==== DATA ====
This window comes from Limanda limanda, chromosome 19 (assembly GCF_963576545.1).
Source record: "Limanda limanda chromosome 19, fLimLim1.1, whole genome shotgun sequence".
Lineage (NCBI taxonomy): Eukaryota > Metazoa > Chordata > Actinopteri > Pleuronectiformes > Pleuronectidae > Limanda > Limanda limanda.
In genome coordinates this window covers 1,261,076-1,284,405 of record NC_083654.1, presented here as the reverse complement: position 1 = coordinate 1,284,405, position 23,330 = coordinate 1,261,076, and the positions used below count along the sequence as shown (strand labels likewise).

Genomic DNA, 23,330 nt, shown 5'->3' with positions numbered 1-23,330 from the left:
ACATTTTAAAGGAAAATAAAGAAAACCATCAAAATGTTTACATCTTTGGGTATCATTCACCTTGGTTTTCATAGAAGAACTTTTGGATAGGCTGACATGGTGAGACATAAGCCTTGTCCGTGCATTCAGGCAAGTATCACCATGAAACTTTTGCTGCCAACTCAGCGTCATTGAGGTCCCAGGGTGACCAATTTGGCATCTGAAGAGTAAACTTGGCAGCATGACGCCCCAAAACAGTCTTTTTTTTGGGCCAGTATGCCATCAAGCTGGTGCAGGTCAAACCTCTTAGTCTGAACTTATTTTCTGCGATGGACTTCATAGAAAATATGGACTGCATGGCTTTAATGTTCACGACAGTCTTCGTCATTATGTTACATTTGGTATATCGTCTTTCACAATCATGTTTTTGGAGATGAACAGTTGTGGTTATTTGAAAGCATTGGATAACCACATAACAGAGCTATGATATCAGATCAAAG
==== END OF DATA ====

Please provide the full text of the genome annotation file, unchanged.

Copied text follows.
This window comes from Limanda limanda, chromosome 19 (assembly GCF_963576545.1).
Source record: "Limanda limanda chromosome 19, fLimLim1.1, whole genome shotgun sequence".
Lineage (NCBI taxonomy): Eukaryota > Metazoa > Chordata > Actinopteri > Pleuronectiformes > Pleuronectidae > Limanda > Limanda limanda.
In genome coordinates this window covers 1,261,076-1,284,405 of record NC_083654.1, presented here as the reverse complement: position 1 = coordinate 1,284,405, position 23,330 = coordinate 1,261,076, and the positions used below count along the sequence as shown (strand labels likewise).

Genomic DNA, 23,330 nt, shown 5'->3' with positions numbered 1-23,330 from the left:
ACATTTTAAAGGAAAATAAAGAAAACCATCAAAATGTTTACATCTTTGGGTATCATTCACCTTGGTTTTCATAGAAGAACTTTTGGATAGGCTGACATGGTGAGACATAAGCCTTGTCCGTGCATTCAGGCAAGTATCACCATGAAACTTTTGCTGCCAACTCAGCGTCATTGAGGTCCCAGGGTGACCAATTTGGCATCTGAAGAGTAAACTTGGCAGCATGACGCCCCAAAACAGTCTTTTTTTTGGGCCAGTATGCCATCAAGCTGGTGCAGGTCAAACCTCTTAGTCTGAACTTATTTTCTGCGATGGACTTCATAGAAAATATGGACTGCATGGCTTTAATGTTCACGACAGTCTTCGTCATTATGTTACATTTGGTATATCGTCTTTCACAATCATGTTTTTGGAGATGAACAGTTGTGGTTATTTGAAAGCATTGGATAACCACATAACAGAGCTATGATATCAGATCAAAG